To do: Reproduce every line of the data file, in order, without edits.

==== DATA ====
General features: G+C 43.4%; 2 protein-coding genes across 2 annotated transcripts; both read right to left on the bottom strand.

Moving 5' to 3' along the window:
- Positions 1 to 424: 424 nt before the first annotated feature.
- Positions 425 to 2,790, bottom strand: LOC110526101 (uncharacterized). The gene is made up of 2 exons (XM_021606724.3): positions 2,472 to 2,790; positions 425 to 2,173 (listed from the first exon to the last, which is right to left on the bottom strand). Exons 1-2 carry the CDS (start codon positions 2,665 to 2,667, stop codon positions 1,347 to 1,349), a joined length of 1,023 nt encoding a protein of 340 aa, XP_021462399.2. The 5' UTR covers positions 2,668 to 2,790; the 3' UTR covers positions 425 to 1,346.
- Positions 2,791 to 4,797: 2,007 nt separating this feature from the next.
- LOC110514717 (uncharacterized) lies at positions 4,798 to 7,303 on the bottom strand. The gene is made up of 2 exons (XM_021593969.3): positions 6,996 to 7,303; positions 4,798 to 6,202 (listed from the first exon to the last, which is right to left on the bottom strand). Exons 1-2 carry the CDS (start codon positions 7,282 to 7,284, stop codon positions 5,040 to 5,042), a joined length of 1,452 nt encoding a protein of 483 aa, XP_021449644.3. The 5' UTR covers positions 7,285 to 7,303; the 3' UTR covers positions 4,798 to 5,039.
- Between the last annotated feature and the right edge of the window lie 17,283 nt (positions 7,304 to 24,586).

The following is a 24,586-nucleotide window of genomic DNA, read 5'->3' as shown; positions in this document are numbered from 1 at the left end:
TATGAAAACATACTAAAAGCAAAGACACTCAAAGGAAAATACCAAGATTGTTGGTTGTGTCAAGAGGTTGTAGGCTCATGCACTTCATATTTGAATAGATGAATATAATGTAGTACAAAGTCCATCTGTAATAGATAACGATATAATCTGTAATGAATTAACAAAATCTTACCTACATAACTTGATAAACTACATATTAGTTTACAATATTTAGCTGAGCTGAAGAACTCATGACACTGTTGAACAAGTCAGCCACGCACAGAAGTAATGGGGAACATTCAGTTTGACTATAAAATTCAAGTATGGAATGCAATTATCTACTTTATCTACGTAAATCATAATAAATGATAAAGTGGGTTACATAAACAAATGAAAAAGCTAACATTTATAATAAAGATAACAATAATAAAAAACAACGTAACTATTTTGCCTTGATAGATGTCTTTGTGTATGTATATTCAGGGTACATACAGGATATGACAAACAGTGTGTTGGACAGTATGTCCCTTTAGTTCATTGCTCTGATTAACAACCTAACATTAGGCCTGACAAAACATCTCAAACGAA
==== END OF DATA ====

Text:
General features: G+C 43.4%; 2 protein-coding genes across 2 annotated transcripts; both read right to left on the bottom strand.

Moving 5' to 3' along the window:
- Positions 1 to 424: 424 nt before the first annotated feature.
- Positions 425 to 2,790, bottom strand: LOC110526101 (uncharacterized). The gene is made up of 2 exons (XM_021606724.3): positions 2,472 to 2,790; positions 425 to 2,173 (listed from the first exon to the last, which is right to left on the bottom strand). Exons 1-2 carry the CDS (start codon positions 2,665 to 2,667, stop codon positions 1,347 to 1,349), a joined length of 1,023 nt encoding a protein of 340 aa, XP_021462399.2. The 5' UTR covers positions 2,668 to 2,790; the 3' UTR covers positions 425 to 1,346.
- Positions 2,791 to 4,797: 2,007 nt separating this feature from the next.
- LOC110514717 (uncharacterized) lies at positions 4,798 to 7,303 on the bottom strand. The gene is made up of 2 exons (XM_021593969.3): positions 6,996 to 7,303; positions 4,798 to 6,202 (listed from the first exon to the last, which is right to left on the bottom strand). Exons 1-2 carry the CDS (start codon positions 7,282 to 7,284, stop codon positions 5,040 to 5,042), a joined length of 1,452 nt encoding a protein of 483 aa, XP_021449644.3. The 5' UTR covers positions 7,285 to 7,303; the 3' UTR covers positions 4,798 to 5,039.
- Between the last annotated feature and the right edge of the window lie 17,283 nt (positions 7,304 to 24,586).

The following is a 24,586-nucleotide window of genomic DNA, read 5'->3' as shown; positions in this document are numbered from 1 at the left end:
TATGAAAACATACTAAAAGCAAAGACACTCAAAGGAAAATACCAAGATTGTTGGTTGTGTCAAGAGGTTGTAGGCTCATGCACTTCATATTTGAATAGATGAATATAATGTAGTACAAAGTCCATCTGTAATAGATAACGATATAATCTGTAATGAATTAACAAAATCTTACCTACATAACTTGATAAACTACATATTAGTTTACAATATTTAGCTGAGCTGAAGAACTCATGACACTGTTGAACAAGTCAGCCACGCACAGAAGTAATGGGGAACATTCAGTTTGACTATAAAATTCAAGTATGGAATGCAATTATCTACTTTATCTACGTAAATCATAATAAATGATAAAGTGGGTTACATAAACAAATGAAAAAGCTAACATTTATAATAAAGATAACAATAATAAAAAACAACGTAACTATTTTGCCTTGATAGATGTCTTTGTGTATGTATATTCAGGGTACATACAGGATATGACAAACAGTGTGTTGGACAGTATGTCCCTTTAGTTCATTGCTCTGATTAACAACCTAACATTAGGCCTGACAAAACATCTCAAACGAA